Divorce is rarely a tidy, consensual affair.
But while many once-happy relationships can end in ugly scenes about who gets the kids, the car, the dog or the airmiles, the divorce of Natalia Potanina, once married to one of Russia’s richest men, Vladimir Potanin, could end in one of the biggest legal rows of all times, at least in financial terms.
For Potanina, who once lived in the lap of luxury, dividing her time between a fantasy palace reminiscent of Versailles near Moscow and one of two luxury yachts in the South of France, is now seeking half her ex-husband’s fortune, which could ring in at a cool $7 billion.
A leading London divorce lawyer, Georgina Hamblin, a director at Vardags law firm, which specialises in high-value divorce cases, told The Daily Beast in an email conversation: “Should she be successful in claiming 50% of the matrimonial pot the amount that she stands to receive will be stratospheric.
“Indeed if she secures the £5m ($7bn) to which she refers this will undoubtedly be the largest award ever made in England.”
Foreigners are allowed to seek justice—including divorce settlements—in London if they can prove evidence of strong links to the U.K.
This might be why, in an interview with The Guardian today, Mrs. Potanina makes much of the fact that she has been living in London for the past two years.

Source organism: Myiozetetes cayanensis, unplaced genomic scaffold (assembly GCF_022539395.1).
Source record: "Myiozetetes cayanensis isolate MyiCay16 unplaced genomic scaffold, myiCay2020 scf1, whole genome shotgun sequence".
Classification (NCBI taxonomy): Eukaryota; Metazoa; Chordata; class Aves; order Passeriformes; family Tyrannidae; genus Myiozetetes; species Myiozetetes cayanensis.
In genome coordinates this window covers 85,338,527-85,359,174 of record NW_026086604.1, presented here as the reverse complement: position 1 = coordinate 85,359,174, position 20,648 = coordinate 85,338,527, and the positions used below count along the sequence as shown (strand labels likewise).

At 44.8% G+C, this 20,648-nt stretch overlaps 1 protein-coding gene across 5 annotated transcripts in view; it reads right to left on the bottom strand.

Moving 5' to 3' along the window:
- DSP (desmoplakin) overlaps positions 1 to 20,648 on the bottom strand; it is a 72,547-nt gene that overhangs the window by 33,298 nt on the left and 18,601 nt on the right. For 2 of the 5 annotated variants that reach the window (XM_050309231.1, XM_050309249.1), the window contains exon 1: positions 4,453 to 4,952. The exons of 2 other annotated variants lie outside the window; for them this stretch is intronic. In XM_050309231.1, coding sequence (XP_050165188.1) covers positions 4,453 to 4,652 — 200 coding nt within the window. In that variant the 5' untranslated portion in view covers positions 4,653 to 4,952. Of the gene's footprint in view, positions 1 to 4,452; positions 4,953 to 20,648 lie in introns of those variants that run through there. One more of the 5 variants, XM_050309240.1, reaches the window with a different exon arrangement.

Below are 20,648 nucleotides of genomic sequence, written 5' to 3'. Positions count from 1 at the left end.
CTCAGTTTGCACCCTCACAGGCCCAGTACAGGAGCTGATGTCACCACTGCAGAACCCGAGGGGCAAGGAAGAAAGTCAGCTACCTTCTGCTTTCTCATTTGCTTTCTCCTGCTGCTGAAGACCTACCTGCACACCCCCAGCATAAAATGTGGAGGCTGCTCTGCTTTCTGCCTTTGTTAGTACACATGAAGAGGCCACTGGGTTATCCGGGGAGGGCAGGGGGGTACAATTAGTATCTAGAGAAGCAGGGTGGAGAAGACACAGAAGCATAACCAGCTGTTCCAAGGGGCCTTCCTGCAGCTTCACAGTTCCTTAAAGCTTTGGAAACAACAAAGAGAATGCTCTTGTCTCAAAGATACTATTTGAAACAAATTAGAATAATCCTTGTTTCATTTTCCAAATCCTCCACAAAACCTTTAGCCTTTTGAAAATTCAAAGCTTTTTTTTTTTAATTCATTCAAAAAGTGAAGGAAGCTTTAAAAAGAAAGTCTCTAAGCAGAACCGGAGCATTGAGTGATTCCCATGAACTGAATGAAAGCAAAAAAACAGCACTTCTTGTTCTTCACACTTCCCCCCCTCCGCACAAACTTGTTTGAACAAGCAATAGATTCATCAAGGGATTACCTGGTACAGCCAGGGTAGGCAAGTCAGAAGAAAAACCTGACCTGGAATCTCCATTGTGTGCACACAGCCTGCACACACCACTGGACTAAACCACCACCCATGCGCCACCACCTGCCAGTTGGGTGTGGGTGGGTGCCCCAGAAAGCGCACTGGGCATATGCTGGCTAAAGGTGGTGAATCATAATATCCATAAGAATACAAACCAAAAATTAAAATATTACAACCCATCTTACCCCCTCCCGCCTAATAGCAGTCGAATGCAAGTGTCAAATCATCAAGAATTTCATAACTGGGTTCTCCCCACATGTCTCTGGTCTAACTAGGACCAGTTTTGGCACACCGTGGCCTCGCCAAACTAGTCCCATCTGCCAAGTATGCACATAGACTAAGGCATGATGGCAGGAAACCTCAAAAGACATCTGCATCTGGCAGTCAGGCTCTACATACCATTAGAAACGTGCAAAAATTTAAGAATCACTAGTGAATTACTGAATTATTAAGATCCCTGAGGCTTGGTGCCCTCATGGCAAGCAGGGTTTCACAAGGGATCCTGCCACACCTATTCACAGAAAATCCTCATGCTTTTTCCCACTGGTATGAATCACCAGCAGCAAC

In the interview Potanina implies that she will likely pursue her case in the U.K. courts, if, as expected, the Russian supreme court throws out her appeal against a previous Russian court’s curious ruling that her husband, listed by Forbes as the 78th richest man in the world, had no meaningful assets.
Once Russia’s richest man, he is currently in fourth place nationally.
Potamina claims that she is being prevented from returning to her home or to Russia: “It’s traditional. Deprive me of money and drive me out of the house… There are many people who end up in this situation. I guess this is true worldwide but especially in Russia. Our society is male dominated. The law is male. The ideology is male.”
There is no barrier to the London courts reaching a different conclusion to the Russian courts.
“She may well be successful in a plea to the English courts to seek to combat any unfairness she claims to have suffered at the hands of the Russian court in the parties’ divorce proceedings there,” Hamblin says.
However, whether she would actually ever be able to get her ex to pay up is another matter. While assets based in the U.K. may theoretically be seized, he could avoid much of the judgment by simply not travelling to the U.K.
“Enforcing the terms of financial orders across multiple, and sometimes challenging, jurisdictions is often the final battle to be won in international cases such as this,” says Hamblin. “The road can be long, but with persistence and the right legal and forensic team behind them, those fighting their case through the English courts can rest assured that they have the very best legal system behind them and one that simply will not tolerate non-compliers.”
Potamina argues in The Guardian that she should be entitled to half the fortune as they were both penniless students when they met: “I did not marry an oligarch who already owned factories and steamships. We lived in my parents’ apartment,” she says.
In 2014, Potanin married his new partner, Katya, a junior employee at his firm, with whom he now has two small children.
He is reportedly building a third yacht.